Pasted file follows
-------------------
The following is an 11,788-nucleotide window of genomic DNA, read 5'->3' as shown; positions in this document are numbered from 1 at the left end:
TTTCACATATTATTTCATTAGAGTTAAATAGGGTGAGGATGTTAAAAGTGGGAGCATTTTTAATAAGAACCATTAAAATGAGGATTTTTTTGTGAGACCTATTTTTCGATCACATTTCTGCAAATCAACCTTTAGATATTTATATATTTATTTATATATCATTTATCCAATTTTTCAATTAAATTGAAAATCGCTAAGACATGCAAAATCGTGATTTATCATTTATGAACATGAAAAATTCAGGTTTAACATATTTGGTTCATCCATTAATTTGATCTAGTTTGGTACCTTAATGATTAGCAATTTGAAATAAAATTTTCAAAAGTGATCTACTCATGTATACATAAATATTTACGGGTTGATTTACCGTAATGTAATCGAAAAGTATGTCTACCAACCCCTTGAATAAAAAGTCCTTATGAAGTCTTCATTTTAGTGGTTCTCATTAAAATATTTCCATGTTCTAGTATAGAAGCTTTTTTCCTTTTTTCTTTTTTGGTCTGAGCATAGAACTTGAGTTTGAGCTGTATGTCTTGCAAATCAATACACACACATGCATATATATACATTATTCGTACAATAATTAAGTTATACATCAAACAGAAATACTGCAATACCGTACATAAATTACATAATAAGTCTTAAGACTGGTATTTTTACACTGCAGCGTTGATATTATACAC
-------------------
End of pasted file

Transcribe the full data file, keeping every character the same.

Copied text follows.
The following is an 11,788-nucleotide window of genomic DNA, read 5'->3' as shown; positions in this document are numbered from 1 at the left end:
TTTCACATATTATTTCATTAGAGTTAAATAGGGTGAGGATGTTAAAAGTGGGAGCATTTTTAATAAGAACCATTAAAATGAGGATTTTTTTGTGAGACCTATTTTTCGATCACATTTCTGCAAATCAACCTTTAGATATTTATATATTTATTTATATATCATTTATCCAATTTTTCAATTAAATTGAAAATCGCTAAGACATGCAAAATCGTGATTTATCATTTATGAACATGAAAAATTCAGGTTTAACATATTTGGTTCATCCATTAATTTGATCTAGTTTGGTACCTTAATGATTAGCAATTTGAAATAAAATTTTCAAAAGTGATCTACTCATGTATACATAAATATTTACGGGTTGATTTACCGTAATGTAATCGAAAAGTATGTCTACCAACCCCTTGAATAAAAAGTCCTTATGAAGTCTTCATTTTAGTGGTTCTCATTAAAATATTTCCATGTTCTAGTATAGAAGCTTTTTTCCTTTTTTCTTTTTTGGTCTGAGCATAGAACTTGAGTTTGAGCTGTATGTCTTGCAAATCAATACACACACATGCATATATATACATTATTCGTACAATAATTAAGTTATACATCAAACAGAAATACTGCAATACCGTACATAAATTACATAATAAGTCTTAAGACTGGTATTTTTACACTGCAGCGTTGATATTATACAC